It is estimated that there are about 140,000 cultivated rice varieties in the world. No one can really be sure, however, how many native
rice varieties existed before or still exist. For example, it has been claimed that India alone has lost about 300,000 varieties leaving
approximately 100,000 varieties behind.
The rice grain, commonly called a seed, consists of the true fruit or brown rice (caryopsis) and the hull, which encloses the brown
rice. Brown rice consists mainly of the embryo and endosperm. The surface contains several thin layers of differentiated tissues that
enclose the embryo and endosperm.
Click here for Varieties of Rice
Indica vs. Japonica
Rice is roughly divided into two types: the sticky, short grained japonica or sinica variety, and the non-sticky, long-grained indica variety. The characteristics and forms of these two types of rice differ.
Japonica are usually cultivated in dry fields, in temperate East Asia, upland areas of Southeast Asia and high elevations in South Asia. The grains are round and do not easily crack or break. When cooked, this rice is sticky and moist.
Indica are mainly lowland rices, grown mostly submerged, throughout tropical Asia. The grains are long and tend to break easily. When cooked, the rice is fluffy and does not stick together.
Aromatic rice is a medium to long-grained rice. It is known for its nut-like aroma and taste, which is said to be caused by the chemical compound 2-acetyl-1-pyrroline. Varieties of aromatic rice include: basmati, jasmine, Texmati, Wehani, and wild pecan rice. When cooked, the grains have a light and fluffy texture.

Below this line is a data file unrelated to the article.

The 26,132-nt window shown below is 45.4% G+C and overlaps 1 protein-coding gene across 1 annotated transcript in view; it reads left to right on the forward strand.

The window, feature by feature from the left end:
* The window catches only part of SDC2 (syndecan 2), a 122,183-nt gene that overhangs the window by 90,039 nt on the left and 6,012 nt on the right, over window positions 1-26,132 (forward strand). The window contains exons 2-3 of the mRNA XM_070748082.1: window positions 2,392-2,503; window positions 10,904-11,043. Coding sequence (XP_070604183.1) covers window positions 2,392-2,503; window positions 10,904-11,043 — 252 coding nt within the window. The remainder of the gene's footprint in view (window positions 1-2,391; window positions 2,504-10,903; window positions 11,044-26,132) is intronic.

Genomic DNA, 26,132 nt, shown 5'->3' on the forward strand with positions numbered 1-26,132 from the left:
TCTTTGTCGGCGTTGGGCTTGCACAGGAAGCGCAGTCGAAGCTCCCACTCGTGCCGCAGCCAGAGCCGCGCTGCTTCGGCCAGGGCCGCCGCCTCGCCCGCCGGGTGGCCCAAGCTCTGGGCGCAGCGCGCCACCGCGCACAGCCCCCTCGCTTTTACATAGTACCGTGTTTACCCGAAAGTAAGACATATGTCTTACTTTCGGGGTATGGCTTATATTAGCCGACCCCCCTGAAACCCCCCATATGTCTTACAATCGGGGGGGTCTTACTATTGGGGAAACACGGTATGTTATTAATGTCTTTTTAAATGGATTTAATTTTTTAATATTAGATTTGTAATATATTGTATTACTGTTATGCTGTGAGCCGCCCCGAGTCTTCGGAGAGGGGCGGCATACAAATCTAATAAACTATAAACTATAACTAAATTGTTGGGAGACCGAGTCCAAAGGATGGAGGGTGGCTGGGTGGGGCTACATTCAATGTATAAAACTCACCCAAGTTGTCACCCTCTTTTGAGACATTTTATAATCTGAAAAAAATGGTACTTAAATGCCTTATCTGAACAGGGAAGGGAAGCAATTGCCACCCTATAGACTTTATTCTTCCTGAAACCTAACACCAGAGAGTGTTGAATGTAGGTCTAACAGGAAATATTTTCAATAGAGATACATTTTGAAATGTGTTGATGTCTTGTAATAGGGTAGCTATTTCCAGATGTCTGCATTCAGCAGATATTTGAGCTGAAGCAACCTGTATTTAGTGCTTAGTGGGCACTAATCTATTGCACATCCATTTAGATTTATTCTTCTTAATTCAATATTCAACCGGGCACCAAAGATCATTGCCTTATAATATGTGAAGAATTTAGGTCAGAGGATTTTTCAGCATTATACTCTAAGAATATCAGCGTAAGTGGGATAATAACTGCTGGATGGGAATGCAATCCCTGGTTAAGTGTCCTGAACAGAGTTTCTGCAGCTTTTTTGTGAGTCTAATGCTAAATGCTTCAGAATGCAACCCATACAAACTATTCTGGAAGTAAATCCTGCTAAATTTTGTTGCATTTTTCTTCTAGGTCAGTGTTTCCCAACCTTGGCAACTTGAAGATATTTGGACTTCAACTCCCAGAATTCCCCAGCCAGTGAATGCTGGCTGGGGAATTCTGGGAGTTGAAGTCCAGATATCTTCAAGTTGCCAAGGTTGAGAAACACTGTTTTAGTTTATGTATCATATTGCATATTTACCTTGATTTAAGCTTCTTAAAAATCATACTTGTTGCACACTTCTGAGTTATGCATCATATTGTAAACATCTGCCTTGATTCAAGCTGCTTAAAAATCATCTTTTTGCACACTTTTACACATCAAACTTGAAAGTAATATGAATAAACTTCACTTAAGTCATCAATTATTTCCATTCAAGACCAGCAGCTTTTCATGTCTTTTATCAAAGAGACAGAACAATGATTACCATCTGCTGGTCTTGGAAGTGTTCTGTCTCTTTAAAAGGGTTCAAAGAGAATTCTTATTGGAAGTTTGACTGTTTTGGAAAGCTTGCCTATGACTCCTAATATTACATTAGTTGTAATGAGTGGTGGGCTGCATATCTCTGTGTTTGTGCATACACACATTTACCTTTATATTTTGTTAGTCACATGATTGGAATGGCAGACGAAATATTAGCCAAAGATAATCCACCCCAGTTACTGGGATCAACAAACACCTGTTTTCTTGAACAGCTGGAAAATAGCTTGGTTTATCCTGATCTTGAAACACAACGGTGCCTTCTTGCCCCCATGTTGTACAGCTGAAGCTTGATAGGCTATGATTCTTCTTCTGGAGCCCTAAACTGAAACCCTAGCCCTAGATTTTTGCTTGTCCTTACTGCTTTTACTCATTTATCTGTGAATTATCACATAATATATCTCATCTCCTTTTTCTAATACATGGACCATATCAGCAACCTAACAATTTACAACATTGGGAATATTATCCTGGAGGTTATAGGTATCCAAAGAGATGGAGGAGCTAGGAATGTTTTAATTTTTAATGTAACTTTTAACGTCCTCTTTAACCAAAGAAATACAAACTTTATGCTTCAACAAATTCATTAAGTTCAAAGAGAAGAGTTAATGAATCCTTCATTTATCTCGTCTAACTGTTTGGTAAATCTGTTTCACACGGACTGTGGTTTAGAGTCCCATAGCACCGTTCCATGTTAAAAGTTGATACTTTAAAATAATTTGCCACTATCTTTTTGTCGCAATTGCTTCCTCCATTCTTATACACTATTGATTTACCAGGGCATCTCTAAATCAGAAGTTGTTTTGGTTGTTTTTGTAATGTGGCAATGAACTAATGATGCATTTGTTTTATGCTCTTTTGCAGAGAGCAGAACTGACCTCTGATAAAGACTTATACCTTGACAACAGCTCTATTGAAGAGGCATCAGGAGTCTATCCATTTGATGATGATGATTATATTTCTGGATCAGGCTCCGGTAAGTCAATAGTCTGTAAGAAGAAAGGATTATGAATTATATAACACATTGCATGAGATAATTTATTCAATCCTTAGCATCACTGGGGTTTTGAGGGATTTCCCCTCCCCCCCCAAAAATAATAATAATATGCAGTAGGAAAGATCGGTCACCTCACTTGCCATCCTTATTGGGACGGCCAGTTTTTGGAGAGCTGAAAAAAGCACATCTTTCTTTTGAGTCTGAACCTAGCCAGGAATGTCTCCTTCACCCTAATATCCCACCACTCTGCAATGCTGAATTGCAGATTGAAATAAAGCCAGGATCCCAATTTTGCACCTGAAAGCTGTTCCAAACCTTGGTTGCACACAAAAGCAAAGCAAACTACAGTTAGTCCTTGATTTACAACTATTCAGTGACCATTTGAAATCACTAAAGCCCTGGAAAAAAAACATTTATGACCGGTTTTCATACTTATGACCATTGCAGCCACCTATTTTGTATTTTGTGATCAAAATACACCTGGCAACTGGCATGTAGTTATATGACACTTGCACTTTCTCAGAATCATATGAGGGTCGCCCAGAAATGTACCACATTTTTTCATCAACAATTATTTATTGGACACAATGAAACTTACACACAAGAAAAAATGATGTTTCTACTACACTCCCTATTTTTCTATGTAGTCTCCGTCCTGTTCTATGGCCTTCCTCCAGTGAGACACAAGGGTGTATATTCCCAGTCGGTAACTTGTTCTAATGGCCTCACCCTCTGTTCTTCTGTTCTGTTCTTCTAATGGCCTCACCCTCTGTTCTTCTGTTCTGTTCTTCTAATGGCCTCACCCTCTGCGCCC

Glutinous rice (also called sticky rice, sweet rice, waxy rice, botan rice, biroin chal, mochi rice, and pearl rice) is a type of short-grained Asian rice that is especially sticky when cooked. It is called glutinous in the sense of being glue-like or sticky and not in the sense of containing gluten; on the other hand, it is called sticky but should not be confused with the other varieties of Asian rice that become sticky to one degree or another when cooked.
POTFUL OF RICE FOR THE FUTURE
“A researcher and a farmer in Odisha show the way to preserve India’s indigenous rice varieties, in face of tremendous onslaught from seed and chemical fertiliser companies.” To read the full story please click the following URL link:
Heirloom Rice from the Philippines
Eighth Wonder, Inc. is a socially responsible business that is importing select varieties of heirloom rice from the famed mountain terraces of the Philippine. To find out more do visit their website at